Leaving aside this philosophical argument, I believe questions like the ones addressed in our study offer a set of very practical benefits.
  • Raising the awareness about code quality in academic (or school) teaching will trickle down into increased quality awareness and coding capabilities of graduates, and thus junior practitioners.
  • Reliable (i.e., scientific) insight into the relative contributions and effects of the various factors allows practitioners to focus their efforts on those properties that truly make a difference.
  • Finally, fostering understanding of the respective viewpoints should improve mutual understanding, and thus contribute to more collaboration, which I truly believe in—for the common good.
 Stay tuned for the initial results of our study due in late June, and follow me on Twitter @stoerrle!



[1]    Breuker, Dennis M., Jan Derriks, Jacob Brunekreef. "Measuring static quality of student code." Proc. 16th Ann Joint Conf. Innovation and Technology in Computer Science Education. ACM, 2011.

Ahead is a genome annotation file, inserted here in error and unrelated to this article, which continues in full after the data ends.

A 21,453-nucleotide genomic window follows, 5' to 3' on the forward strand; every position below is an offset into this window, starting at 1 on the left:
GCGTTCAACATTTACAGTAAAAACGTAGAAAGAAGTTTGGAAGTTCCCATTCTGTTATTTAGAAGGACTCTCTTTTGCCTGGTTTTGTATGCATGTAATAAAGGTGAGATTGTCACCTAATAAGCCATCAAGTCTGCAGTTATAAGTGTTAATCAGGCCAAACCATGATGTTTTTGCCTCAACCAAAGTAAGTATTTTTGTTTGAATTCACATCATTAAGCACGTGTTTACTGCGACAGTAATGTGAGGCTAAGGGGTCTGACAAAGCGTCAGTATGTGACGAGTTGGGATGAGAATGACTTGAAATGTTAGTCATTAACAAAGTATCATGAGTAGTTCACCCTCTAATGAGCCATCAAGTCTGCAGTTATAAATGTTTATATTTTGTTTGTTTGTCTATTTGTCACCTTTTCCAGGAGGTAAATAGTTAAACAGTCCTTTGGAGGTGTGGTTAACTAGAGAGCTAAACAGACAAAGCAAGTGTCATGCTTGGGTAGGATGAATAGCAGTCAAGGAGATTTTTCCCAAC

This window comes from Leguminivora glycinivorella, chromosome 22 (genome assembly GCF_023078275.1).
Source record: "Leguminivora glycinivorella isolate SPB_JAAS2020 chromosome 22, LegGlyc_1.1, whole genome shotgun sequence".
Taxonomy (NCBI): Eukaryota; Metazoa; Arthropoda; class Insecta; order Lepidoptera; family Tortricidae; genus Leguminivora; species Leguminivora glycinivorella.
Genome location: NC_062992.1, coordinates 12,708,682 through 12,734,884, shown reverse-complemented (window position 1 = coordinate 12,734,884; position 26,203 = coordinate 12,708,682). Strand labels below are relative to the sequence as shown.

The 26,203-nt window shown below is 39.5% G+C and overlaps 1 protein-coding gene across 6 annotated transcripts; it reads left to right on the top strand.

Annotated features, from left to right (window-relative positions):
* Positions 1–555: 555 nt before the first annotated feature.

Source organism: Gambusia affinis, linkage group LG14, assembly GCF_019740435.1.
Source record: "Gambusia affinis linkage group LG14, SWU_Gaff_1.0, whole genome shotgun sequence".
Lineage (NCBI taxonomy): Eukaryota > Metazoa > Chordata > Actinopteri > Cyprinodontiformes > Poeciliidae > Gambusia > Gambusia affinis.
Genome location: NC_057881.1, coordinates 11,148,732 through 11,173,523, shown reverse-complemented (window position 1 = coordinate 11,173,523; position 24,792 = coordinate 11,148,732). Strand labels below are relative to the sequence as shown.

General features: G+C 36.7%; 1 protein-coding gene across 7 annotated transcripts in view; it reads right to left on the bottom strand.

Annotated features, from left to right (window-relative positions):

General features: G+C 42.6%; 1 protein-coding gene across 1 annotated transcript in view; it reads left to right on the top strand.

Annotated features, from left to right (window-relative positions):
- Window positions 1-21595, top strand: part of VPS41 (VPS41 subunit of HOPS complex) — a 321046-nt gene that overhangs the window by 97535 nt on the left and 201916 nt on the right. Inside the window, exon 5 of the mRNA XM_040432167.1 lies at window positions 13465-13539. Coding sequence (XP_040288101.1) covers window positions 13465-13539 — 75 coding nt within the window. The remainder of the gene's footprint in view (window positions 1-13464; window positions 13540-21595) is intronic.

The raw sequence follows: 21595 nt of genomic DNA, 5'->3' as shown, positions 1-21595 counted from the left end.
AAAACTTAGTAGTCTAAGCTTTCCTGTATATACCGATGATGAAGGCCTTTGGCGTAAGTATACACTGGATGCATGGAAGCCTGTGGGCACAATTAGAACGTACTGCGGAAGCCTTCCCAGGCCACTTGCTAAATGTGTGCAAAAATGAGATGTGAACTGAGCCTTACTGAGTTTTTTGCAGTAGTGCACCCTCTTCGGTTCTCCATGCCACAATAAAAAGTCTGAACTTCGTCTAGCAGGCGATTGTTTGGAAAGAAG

[2]    Buse, Raymond PL, Westley R. Weimer. "Learning a metric for code readability." IEEE Transactions on Software Engineering 36.4 (2010): 546-558.
[3]    Börstler, Jürgen, Michael E. Caspersen, Marie Nordström. "Beauty and the Beast: on the readability of object-oriented example programs." Software Quality Journal 24.2 (2016): 231-246.
[4]    Börstler, Jürgen, et al. "An evaluation of object oriented example programs in introductory programming textbooks." ACM SIGCSE Bulletin 41.4 (2010): 126-143.
[5]    Börstler, Jürgen, Barbara Paech. "The Role of Method Chains and Comments in Software Readability and Comprehension—An Experiment." IEEE Transactions on Software Engineering 42.9 (2016): 886-898.
[6]    Christakis, Maria, Christian Bird. "What developers want and need from program analysis: An empirical study." Proc. 31st IEEE/ACM Intl. Conf. Automated Software Engineering. ACM, 2016.
[7]    Posnett, Daryl, Abram Hindle, Premkumar Devanbu. "A simpler model of software readability." Proc. 8th Working Conf. Mining Software Repositories. ACM, 2011.